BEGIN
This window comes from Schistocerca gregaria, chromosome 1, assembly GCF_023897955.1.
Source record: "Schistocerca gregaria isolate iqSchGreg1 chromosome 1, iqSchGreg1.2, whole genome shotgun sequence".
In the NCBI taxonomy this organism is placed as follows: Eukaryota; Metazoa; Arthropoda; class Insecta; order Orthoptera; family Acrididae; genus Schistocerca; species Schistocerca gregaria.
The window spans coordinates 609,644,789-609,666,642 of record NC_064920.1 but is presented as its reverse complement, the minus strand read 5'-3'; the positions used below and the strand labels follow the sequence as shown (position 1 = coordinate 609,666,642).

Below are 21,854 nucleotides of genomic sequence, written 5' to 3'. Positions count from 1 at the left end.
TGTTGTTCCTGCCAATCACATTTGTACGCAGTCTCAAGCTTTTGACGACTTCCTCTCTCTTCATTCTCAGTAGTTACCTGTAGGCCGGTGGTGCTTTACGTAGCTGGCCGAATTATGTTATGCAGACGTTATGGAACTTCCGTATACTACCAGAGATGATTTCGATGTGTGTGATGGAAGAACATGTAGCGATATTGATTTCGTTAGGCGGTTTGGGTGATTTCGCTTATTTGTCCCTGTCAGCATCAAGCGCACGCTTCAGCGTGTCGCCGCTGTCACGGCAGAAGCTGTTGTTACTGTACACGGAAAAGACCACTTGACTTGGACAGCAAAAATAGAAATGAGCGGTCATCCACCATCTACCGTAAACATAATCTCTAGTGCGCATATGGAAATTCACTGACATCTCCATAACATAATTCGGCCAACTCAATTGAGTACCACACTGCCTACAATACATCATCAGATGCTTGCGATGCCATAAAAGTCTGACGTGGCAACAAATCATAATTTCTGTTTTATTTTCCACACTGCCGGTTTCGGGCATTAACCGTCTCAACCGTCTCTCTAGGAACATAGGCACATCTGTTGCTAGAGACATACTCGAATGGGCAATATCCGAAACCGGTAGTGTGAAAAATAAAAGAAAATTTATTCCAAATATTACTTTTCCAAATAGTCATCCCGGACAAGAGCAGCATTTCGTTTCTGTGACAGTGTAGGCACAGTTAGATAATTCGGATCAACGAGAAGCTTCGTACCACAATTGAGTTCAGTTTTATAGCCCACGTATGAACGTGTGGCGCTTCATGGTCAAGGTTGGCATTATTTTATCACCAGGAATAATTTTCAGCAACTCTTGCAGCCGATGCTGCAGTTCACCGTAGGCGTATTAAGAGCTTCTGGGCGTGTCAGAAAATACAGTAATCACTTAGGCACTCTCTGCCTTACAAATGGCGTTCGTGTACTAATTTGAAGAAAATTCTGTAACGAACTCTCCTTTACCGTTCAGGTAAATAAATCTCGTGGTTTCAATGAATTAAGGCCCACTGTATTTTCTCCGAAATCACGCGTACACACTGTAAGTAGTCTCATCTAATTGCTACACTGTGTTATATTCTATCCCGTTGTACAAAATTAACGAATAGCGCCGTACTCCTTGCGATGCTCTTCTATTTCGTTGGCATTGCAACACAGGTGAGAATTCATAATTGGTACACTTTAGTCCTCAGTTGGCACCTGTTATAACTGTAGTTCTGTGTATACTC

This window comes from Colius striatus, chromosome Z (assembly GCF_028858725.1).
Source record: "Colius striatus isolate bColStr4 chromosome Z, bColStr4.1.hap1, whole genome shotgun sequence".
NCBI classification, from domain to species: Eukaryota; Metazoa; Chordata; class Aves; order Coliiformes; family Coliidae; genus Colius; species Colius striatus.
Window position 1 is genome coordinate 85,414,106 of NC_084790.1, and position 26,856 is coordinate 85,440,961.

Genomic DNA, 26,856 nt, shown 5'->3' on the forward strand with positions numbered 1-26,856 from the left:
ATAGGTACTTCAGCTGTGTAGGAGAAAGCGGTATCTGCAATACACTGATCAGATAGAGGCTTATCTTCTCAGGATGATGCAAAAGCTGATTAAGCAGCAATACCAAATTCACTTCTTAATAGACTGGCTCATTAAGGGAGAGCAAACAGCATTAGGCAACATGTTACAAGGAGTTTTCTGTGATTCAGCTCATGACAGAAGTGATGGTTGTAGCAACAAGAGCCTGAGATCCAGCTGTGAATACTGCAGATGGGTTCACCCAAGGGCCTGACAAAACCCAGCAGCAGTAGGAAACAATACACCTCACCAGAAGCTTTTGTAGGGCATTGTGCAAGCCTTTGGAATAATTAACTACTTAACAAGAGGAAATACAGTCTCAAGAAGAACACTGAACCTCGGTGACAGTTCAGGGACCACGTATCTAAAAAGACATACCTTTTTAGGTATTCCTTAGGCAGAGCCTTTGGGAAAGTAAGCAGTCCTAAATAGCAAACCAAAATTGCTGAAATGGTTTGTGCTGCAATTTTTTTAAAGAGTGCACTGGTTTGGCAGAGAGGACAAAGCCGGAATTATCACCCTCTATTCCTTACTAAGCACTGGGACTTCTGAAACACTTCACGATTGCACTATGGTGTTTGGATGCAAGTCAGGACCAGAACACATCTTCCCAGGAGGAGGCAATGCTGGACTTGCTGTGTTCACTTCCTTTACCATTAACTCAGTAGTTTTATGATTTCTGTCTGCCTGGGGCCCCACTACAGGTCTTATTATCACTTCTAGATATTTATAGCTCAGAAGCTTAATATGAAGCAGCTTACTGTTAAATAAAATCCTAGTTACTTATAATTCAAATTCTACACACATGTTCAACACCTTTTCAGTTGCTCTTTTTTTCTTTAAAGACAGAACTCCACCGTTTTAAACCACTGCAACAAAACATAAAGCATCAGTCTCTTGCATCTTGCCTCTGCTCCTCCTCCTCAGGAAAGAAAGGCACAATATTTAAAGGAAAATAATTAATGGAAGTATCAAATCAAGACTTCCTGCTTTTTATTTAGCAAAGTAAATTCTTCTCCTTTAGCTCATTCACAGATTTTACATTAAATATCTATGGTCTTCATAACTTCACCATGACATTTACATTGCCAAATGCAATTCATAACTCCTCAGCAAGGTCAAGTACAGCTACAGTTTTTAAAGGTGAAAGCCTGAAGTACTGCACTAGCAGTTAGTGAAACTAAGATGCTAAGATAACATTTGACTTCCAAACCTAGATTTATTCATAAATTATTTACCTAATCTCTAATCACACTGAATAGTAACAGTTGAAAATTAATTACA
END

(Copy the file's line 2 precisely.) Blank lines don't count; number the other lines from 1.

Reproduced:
Source record: "Schistocerca gregaria isolate iqSchGreg1 chromosome 1, iqSchGreg1.2, whole genome shotgun sequence".